Is it more prudent to get a a second Bachelors or a Masters?

In summary, the speaker is a senior studying Biochemistry but has been doing research in environmental remediation and wants to specialize in this field. However, their school does not offer any environmental chemistry or engineering courses. They are considering getting a Masters in Environmental engineering but are concerned about not having a Bachelors in Engineering and whether they will be able to get licensed in some states. They have looked into local Bachelor's programs and think they could finish in 2.5-3 years, which may be the same amount of time needed for the Masters. They are advised to check with their Professional Engineering Organization and the acceptance requirements for the Masters program they are interested in.
  • #1
T-Marked
12
0
Hi Y'all,

Hope all is well for the holidays.

I am a senior and headed toward a BS in Biochemistry. But I have been doing research with a guy who does environmental remediation for 2 years. I think that that is where my heart lies. I want to develop more specialization especially because my school does not offer any environmental chemistry or engineering.

I would want to get the Masters in Environmental engineering but I heard in some states you cannot be licensed if you do not have a Bachelors in Engineering. Is that a real hinderance?

I looked at some local Bachelors of Environmental Engineering in my area and I think that I could finish in 2.5 or 3 years tops, which might be how long I would need for the Master's anyway since I don't have all the pre-reqs. Is this worthwhile?

Thank You.
 
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  • #2
T-Marked said:
I would want to get the Masters in Environmental engineering but I heard in some states you cannot be licensed if you do not have a Bachelors in Engineering. Is that a real hinderance?

You might want to check with your Professional Engineering Organization's requirements to become licensed.

Depending on the school your applying for, the MASc. program may only require you obtain a BASc. degree (not necessarily in Environmental engineering). It is best to check program acceptance requirement for your school.
 

Related to Is it more prudent to get a a second Bachelors or a Masters?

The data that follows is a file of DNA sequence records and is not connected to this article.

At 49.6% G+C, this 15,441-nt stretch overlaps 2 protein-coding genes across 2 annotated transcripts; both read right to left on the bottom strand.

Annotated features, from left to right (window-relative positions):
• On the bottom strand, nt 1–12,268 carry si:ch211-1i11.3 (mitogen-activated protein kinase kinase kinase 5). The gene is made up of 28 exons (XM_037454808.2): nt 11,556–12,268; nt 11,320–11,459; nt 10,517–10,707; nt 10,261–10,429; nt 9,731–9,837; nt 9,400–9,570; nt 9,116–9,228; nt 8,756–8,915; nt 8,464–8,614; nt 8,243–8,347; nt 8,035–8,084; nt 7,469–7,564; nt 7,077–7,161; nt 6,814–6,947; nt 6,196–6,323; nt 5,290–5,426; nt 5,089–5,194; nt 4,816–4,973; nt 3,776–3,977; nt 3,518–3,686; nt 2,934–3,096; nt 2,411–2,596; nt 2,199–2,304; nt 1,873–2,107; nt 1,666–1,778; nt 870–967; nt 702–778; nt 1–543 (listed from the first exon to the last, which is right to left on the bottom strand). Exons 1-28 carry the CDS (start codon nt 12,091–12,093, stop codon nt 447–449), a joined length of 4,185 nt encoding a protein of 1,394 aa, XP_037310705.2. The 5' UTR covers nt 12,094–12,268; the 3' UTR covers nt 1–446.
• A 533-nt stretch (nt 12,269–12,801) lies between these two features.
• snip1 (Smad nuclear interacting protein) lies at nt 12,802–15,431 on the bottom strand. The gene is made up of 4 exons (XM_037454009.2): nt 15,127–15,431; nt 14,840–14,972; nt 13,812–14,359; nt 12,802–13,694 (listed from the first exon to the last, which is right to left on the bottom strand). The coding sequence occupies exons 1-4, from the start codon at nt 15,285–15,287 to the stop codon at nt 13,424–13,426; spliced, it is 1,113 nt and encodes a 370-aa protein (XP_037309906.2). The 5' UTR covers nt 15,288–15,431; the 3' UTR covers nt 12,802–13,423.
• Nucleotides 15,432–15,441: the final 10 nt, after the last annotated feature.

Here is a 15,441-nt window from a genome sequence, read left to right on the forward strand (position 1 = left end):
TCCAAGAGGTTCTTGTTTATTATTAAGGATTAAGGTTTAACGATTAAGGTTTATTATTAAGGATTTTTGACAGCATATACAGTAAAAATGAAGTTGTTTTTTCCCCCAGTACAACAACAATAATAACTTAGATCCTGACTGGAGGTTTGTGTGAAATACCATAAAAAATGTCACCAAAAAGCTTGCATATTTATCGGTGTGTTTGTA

1. Is a second Bachelor's degree or a Master's degree more valuable for my career?

Both a second Bachelor's degree and a Master's degree can be valuable for your career, but it ultimately depends on your specific career goals and industry. A Master's degree is typically seen as more advanced and specialized, while a second Bachelor's degree may provide a broader foundation in a different field. Consider researching job postings in your desired field to see which level of education is more commonly required or preferred.

2. Will a second Bachelor's degree or a Master's degree take longer to complete?

Typically, a Master's degree takes longer to complete than a second Bachelor's degree. A second Bachelor's degree can take around 2-3 years to complete, while a Master's degree can take 1-2 years. However, this can vary depending on the specific program and your course load. It's important to research the specific requirements and timelines for each degree.

3. Which degree is more expensive - a second Bachelor's or a Master's?

The cost of a second Bachelor's degree or a Master's degree can vary depending on the institution and program. Generally, a Master's degree is more expensive than a second Bachelor's degree, as it is a more advanced and specialized degree. However, there are also many scholarship and financial aid opportunities available for both degrees, so it's important to research and compare the costs for each program.

4. Can I apply my credits from my first Bachelor's degree towards a second Bachelor's or a Master's?

If you are pursuing a second Bachelor's degree in a different field, it is unlikely that your credits will transfer over. However, some institutions may allow a limited number of transfer credits. On the other hand, if you are pursuing a Master's degree in a related field, it is more likely that some or all of your credits from your first Bachelor's degree will transfer over. It's important to check with the specific institution and program for their transfer credit policies.

5. Will a second Bachelor's degree or a Master's degree make me more competitive in the job market?

Both a second Bachelor's degree and a Master's degree can make you more competitive in the job market, but it depends on the industry and job market demand. A Master's degree is generally seen as more advanced and specialized, which can make you stand out among other candidates. However, a second Bachelor's degree in a different field can also showcase a diverse skill set and make you a well-rounded candidate. It's important to research the job market in your desired field to see which degree may be more advantageous.

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